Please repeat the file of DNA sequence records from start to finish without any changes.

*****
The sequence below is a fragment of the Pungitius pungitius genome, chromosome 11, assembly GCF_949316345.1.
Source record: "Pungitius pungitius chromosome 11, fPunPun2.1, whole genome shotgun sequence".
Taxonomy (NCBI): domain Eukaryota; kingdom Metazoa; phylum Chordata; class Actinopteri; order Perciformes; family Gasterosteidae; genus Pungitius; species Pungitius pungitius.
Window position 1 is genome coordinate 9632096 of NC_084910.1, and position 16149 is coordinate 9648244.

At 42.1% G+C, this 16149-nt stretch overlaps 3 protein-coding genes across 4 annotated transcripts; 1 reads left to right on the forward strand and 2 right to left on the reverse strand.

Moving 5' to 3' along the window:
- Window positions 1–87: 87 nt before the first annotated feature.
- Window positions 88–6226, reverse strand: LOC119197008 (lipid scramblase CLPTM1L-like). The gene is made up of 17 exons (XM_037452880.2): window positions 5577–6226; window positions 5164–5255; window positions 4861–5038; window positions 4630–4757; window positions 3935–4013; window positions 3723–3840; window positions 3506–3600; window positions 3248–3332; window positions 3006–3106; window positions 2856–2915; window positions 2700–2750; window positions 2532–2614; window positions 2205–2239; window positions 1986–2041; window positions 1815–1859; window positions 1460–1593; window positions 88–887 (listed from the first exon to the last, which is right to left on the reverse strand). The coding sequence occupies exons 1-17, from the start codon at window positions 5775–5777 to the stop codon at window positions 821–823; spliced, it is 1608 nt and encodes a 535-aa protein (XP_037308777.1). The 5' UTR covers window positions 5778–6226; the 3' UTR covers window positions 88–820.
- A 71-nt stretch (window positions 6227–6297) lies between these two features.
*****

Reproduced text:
The sequence below is a fragment of the Pungitius pungitius genome, chromosome 11, assembly GCF_949316345.1.
Source record: "Pungitius pungitius chromosome 11, fPunPun2.1, whole genome shotgun sequence".
Taxonomy (NCBI): domain Eukaryota; kingdom Metazoa; phylum Chordata; class Actinopteri; order Perciformes; family Gasterosteidae; genus Pungitius; species Pungitius pungitius.
Window position 1 is genome coordinate 9632096 of NC_084910.1, and position 16149 is coordinate 9648244.

At 42.1% G+C, this 16149-nt stretch overlaps 3 protein-coding genes across 4 annotated transcripts; 1 reads left to right on the forward strand and 2 right to left on the reverse strand.

Moving 5' to 3' along the window:
- Window positions 1–87: 87 nt before the first annotated feature.
- Window positions 88–6226, reverse strand: LOC119197008 (lipid scramblase CLPTM1L-like). The gene is made up of 17 exons (XM_037452880.2): window positions 5577–6226; window positions 5164–5255; window positions 4861–5038; window positions 4630–4757; window positions 3935–4013; window positions 3723–3840; window positions 3506–3600; window positions 3248–3332; window positions 3006–3106; window positions 2856–2915; window positions 2700–2750; window positions 2532–2614; window positions 2205–2239; window positions 1986–2041; window positions 1815–1859; window positions 1460–1593; window positions 88–887 (listed from the first exon to the last, which is right to left on the reverse strand). The coding sequence occupies exons 1-17, from the start codon at window positions 5775–5777 to the stop codon at window positions 821–823; spliced, it is 1608 nt and encodes a 535-aa protein (XP_037308777.1). The 5' UTR covers window positions 5778–6226; the 3' UTR covers window positions 88–820.
- A 71-nt stretch (window positions 6227–6297) lies between these two features.